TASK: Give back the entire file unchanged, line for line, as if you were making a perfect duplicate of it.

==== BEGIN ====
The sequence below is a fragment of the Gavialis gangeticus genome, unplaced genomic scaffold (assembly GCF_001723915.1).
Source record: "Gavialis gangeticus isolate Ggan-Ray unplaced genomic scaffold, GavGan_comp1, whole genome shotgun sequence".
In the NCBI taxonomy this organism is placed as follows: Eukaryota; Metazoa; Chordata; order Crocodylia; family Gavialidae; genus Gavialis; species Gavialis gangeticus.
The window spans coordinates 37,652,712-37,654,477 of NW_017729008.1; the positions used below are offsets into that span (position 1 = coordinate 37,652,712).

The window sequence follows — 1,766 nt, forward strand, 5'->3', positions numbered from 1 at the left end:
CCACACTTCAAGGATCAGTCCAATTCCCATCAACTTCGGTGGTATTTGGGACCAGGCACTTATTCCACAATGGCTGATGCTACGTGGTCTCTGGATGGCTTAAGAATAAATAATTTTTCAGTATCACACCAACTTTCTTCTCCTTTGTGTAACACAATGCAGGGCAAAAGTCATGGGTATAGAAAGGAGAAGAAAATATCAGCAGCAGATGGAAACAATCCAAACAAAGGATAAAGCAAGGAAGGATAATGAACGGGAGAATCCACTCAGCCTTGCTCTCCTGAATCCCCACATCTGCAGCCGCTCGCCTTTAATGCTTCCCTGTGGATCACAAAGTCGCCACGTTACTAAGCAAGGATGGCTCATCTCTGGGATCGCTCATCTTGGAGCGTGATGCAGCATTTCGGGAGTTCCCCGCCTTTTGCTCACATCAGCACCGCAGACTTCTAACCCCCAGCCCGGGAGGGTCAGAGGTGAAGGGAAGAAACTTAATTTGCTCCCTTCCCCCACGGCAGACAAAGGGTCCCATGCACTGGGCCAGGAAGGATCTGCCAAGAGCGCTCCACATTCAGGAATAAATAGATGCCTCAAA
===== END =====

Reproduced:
The sequence below is a fragment of the Gavialis gangeticus genome, unplaced genomic scaffold (assembly GCF_001723915.1).
Source record: "Gavialis gangeticus isolate Ggan-Ray unplaced genomic scaffold, GavGan_comp1, whole genome shotgun sequence".
In the NCBI taxonomy this organism is placed as follows: Eukaryota; Metazoa; Chordata; order Crocodylia; family Gavialidae; genus Gavialis; species Gavialis gangeticus.
The window spans coordinates 37,652,712-37,654,477 of NW_017729008.1; the positions used below are offsets into that span (position 1 = coordinate 37,652,712).

The window sequence follows — 1,766 nt, forward strand, 5'->3', positions numbered from 1 at the left end:
CCACACTTCAAGGATCAGTCCAATTCCCATCAACTTCGGTGGTATTTGGGACCAGGCACTTATTCCACAATGGCTGATGCTACGTGGTCTCTGGATGGCTTAAGAATAAATAATTTTTCAGTATCACACCAACTTTCTTCTCCTTTGTGTAACACAATGCAGGGCAAAAGTCATGGGTATAGAAAGGAGAAGAAAATATCAGCAGCAGATGGAAACAATCCAAACAAAGGATAAAGCAAGGAAGGATAATGAACGGGAGAATCCACTCAGCCTTGCTCTCCTGAATCCCCACATCTGCAGCCGCTCGCCTTTAATGCTTCCCTGTGGATCACAAAGTCGCCACGTTACTAAGCAAGGATGGCTCATCTCTGGGATCGCTCATCTTGGAGCGTGATGCAGCATTTCGGGAGTTCCCCGCCTTTTGCTCACATCAGCACCGCAGACTTCTAACCCCCAGCCCGGGAGGGTCAGAGGTGAAGGGAAGAAACTTAATTTGCTCCCTTCCCCCACGGCAGACAAAGGGTCCCATGCACTGGGCCAGGAAGGATCTGCCAAGAGCGCTCCACATTCAGGAATAAATAGATGCCTCAAA